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Variation of gravity with height

  1. Oct 10, 2009 #1
    1. The problem statement, all variables and given/known data
    Show that the variation of gravity with height can be accounted for approximately by the following potential function:

    V(z)=mgz(1-z/R)

    Where R is the radius of the earth and z the height above the surface.


    2. Relevant equations
    r=R+z
    V=-GmM/r
    F=GmM/r^2


    3. The attempt at a solution

    First, I said define z such that r = R + z. We have the potential energy function for the earth as V(r)=-GmM/r, so V(z)=-GmM/(R+z). I then expanded this around z=0 and took the first two terms in the series to get:

    V=-GmM/R + GmMz/R^2

    and you can factor this to get

    V=GmM/R * [1-z/R]

    but the force F given by the potential energy function is GmM/R^2 at the surface, so this is equal to mg, so g = GM/R^2

    So the V function is then V = mgR[1-z/R]

    And here I am stuck. It appears that I am still taking the centre of the planet as my reference point. Can someone help me? I'm stuck.


    Somehow I need to redefine the reference point so that V = 0 for z = 0. How can I do this?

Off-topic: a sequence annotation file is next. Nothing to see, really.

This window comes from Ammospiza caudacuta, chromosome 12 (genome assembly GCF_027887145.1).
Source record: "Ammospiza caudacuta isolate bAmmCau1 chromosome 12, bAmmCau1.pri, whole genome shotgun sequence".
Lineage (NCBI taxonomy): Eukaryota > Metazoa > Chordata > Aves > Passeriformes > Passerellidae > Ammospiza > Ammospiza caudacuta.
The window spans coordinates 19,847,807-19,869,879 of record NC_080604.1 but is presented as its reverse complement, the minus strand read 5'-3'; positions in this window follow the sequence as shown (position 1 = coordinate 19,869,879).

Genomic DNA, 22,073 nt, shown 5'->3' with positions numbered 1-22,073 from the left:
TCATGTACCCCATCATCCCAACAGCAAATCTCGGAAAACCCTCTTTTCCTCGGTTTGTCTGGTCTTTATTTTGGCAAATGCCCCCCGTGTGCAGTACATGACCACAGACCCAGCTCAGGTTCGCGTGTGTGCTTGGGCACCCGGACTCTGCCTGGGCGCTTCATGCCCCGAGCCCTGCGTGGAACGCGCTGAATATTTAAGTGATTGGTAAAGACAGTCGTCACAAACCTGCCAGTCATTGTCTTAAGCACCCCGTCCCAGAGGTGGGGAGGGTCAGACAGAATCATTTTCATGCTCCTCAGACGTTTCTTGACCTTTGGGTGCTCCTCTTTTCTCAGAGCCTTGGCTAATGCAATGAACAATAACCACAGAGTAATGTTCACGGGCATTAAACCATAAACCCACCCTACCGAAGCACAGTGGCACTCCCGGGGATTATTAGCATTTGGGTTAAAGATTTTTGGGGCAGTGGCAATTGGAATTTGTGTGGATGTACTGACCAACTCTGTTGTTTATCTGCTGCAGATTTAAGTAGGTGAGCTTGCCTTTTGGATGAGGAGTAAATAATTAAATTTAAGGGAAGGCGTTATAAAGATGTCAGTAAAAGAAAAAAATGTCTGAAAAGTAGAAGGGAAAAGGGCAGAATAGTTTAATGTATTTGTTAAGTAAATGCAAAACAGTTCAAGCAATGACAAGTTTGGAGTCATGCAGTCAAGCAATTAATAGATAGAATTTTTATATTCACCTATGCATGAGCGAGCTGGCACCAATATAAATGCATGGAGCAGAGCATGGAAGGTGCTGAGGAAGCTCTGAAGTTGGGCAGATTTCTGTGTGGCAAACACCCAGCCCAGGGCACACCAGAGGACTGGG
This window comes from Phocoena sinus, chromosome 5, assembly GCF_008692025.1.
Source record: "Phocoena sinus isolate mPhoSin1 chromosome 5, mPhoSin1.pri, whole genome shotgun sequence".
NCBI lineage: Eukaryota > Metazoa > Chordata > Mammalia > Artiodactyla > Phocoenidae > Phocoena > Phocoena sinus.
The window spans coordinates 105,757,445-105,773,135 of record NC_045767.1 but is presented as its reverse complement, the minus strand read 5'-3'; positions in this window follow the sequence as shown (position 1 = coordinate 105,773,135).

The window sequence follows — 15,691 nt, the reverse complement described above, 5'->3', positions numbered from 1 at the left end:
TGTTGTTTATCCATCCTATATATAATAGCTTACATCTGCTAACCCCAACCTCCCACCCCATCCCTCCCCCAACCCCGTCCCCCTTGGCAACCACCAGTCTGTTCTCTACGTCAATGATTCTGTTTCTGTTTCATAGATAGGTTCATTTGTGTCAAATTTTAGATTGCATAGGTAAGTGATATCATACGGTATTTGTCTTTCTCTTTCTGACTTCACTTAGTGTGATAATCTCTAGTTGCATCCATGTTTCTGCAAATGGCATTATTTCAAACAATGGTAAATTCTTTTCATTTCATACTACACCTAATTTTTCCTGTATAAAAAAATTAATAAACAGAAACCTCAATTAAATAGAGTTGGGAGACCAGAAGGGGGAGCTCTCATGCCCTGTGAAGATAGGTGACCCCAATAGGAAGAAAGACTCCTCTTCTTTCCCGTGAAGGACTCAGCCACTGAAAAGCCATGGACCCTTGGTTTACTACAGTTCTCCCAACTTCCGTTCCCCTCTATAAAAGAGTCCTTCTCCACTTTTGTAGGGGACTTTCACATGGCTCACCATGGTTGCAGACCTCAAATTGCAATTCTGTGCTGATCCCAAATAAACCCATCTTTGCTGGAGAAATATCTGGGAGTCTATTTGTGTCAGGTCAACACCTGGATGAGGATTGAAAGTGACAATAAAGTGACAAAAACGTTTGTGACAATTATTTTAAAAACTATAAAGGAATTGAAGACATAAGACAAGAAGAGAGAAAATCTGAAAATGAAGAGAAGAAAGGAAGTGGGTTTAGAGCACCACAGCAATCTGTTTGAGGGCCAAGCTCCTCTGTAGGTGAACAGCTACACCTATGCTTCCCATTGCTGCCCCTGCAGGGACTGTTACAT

Last edited: Oct 10, 2009
  2. jcsd
  3. Oct 10, 2009 #2
    Additional work:

    I now have something very close, but not quite.

    Since V is unchanged by adding a constant, I added GmM/R to V and swapped r = R+z to get

    V(z) = GmM/R - GmM/(R+z), which is 0 at z = 0 as it should be.

    Now I expand this around 0 and take the first three terms in the series:

    V(0) + zV'(0) + z^2 V''(0)

    to get:

    0 + zGmM/R^2 -2z^2GmM/R^3

    which can be factored and the identity g = GM/R^2 put in to get

    V = mgz[1-2z/R]

    Why do I have an extra factor of two in my answer....?

    Oops: forgot to divide by 2 factorial in the expansion...
     
    Last edited: Oct 10, 2009
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